Noob Question regarding shift timing

  1. privilegejunkie

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    Hey all. Some background: I recently purchased a Civic Type R which is my first manual car. I borrowed a 1999 ford escort for a few months to learn on, but it was worn to hell and back, meaning the clutch on it was very janky and hard to feel for.

    My question is in regards to smoothly shifting gears in relation to acceleration. I notice that if I want a perfectly smooth shift with no lurching or jolting, I have to shift somewhat slowly in order to give the engine enough time for the revs to go down. I can do this easily and consistently and it leads to a very smooth shifting experience. However, if I'm really wanting to accelerate quickly, I dump the clutch quicker and press the throttle a bit quicker so that it catches in a more abrupt manner. This gives me the result I want (quick acceleration) but it seems rough.

    Is it normal and/or unavoidable to have small jolts between shifts when accelerating quickly?
     
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  2. Deadly Nancy

    Deadly Nancy Member

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    Quite frankly, yes. As with all things, practice makes perfect. The more you practice and make tiny subconscious adjustments, the smoother all shifting will become. Eventually your body will be prepared for the jolt and will counteract it accordingly. You wont even notice it anymore but your passengers will.

    Yes, learning to drive a manual will wear out your clutch faster than someone who knows what they are doing from the get go, but i wouldnt worry too much about it.
     
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  3. darrvao777

    darrvao777 Senior Member

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    It is normal to have small jolts between shifts when accelerating quickly.

    That being said, if I'm trying to accelerate quickly, I'm usually not shifting. I'm running up the RPMs until redline.

    I do find shifting quickly, getting back on the gas, and smoothly letting out the clutch helps with jolts between shifts.
     
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  4. OP
    OP
    privilegejunkie

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    Oh absolutely. If I'm trying to accelerate quickly I'll always go to the redline. The longer between shifting the better!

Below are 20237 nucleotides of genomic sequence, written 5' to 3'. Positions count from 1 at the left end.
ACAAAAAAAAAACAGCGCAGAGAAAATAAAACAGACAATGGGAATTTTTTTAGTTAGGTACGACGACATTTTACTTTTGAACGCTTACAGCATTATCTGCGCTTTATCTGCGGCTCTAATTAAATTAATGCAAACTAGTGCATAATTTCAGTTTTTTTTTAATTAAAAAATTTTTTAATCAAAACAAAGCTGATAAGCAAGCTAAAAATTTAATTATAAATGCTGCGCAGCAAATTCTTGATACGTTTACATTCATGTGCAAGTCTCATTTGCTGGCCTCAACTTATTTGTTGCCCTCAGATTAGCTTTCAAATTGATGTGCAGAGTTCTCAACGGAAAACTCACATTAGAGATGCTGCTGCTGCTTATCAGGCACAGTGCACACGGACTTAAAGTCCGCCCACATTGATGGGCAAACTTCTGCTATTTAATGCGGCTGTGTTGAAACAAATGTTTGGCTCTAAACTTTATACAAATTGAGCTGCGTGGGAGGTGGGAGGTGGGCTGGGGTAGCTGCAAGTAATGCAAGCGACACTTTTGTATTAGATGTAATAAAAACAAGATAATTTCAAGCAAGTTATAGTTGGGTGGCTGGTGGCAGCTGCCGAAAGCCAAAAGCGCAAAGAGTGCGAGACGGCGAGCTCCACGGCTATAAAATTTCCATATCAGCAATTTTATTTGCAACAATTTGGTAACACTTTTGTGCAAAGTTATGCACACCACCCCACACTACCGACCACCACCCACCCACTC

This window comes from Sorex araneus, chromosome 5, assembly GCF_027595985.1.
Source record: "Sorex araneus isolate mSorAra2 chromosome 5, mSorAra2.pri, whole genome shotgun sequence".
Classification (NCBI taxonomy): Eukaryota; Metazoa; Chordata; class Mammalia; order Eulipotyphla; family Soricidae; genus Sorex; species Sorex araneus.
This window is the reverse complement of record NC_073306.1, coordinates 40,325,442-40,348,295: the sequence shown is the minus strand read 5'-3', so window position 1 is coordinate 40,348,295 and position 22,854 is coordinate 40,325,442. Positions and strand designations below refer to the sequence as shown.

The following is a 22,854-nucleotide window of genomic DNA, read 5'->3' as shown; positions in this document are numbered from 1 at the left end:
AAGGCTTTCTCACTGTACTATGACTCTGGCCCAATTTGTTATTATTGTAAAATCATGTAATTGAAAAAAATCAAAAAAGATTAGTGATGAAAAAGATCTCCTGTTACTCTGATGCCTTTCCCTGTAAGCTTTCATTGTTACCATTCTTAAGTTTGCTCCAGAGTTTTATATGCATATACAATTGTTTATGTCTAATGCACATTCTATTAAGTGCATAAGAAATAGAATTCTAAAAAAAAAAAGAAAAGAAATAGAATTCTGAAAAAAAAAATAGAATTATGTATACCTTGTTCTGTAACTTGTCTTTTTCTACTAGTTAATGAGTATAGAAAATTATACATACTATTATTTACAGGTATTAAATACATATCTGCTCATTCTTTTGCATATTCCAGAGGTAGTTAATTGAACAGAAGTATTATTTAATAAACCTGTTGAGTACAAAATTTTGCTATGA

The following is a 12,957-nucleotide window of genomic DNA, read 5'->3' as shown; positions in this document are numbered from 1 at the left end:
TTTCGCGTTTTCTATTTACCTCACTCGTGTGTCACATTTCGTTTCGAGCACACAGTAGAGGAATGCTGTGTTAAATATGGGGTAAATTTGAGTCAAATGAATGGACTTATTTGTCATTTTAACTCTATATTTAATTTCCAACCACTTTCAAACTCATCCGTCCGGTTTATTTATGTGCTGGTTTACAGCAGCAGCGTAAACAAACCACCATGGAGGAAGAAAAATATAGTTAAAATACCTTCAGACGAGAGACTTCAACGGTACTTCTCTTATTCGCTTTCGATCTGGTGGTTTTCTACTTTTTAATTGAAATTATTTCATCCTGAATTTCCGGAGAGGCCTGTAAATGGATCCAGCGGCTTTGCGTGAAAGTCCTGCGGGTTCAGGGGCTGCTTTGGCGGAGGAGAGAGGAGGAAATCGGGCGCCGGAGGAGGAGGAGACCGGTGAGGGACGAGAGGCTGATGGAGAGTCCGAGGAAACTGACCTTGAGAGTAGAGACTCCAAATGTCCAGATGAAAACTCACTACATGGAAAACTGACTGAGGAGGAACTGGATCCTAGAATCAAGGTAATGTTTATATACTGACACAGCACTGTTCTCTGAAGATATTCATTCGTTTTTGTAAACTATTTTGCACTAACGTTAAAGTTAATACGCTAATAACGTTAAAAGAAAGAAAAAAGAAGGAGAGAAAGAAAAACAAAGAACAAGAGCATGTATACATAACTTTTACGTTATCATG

5. Lust

    Lust Senior Member

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    #5 Lust, Sep 17, 2019
    Last edited: Sep 17, 2019
    It's because this car still has some slight rev hang. It can be tricky to shift quick but with practice it's easy. Practice getting really good at shifting without any gas. This will help you build muscle memory of getting to the engagement point quickly.

    As I'm almost off of the gas to shift, I will quickly clutch in and quickly clutch out right before the engagement point. My leg will then "hitch" or slow down at the bite point to smooth out the engagement. Once I feel the clutch is almost fully engaged, I'll gradually apply throttle.

    Some mistakes I made as a novice manual transmission driver
    -Clutching in with too much throttle applied
    -Clutching out too fast past the engagement / bite point
    -Applying throttle before the clutch is engaged properly
     
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  6. MutatedMango

    MutatedMango Senior Member

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    What you're describing is something called rev hang which plagues the 10th gen civics. To get rid of it you'd have to go aftermarket like Ktuner or something
     
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  7. Rowwwel_808

    Rowwwel_808 Member

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    Yup. It’s the rev hang that ruins smooth shifting. We should be glad that the rev hang isn’t as bad as it is in the Si’s. Even my 9th gen Si had horrendous rev hang. Is really annoying. Shitty that you have to tune to get rid of it completely. I’ve just learned to live with it and adjust my driving style accordingly. I personally don’t wanna tune until I’m out of warranty. Nothing you can do about it, really.
     
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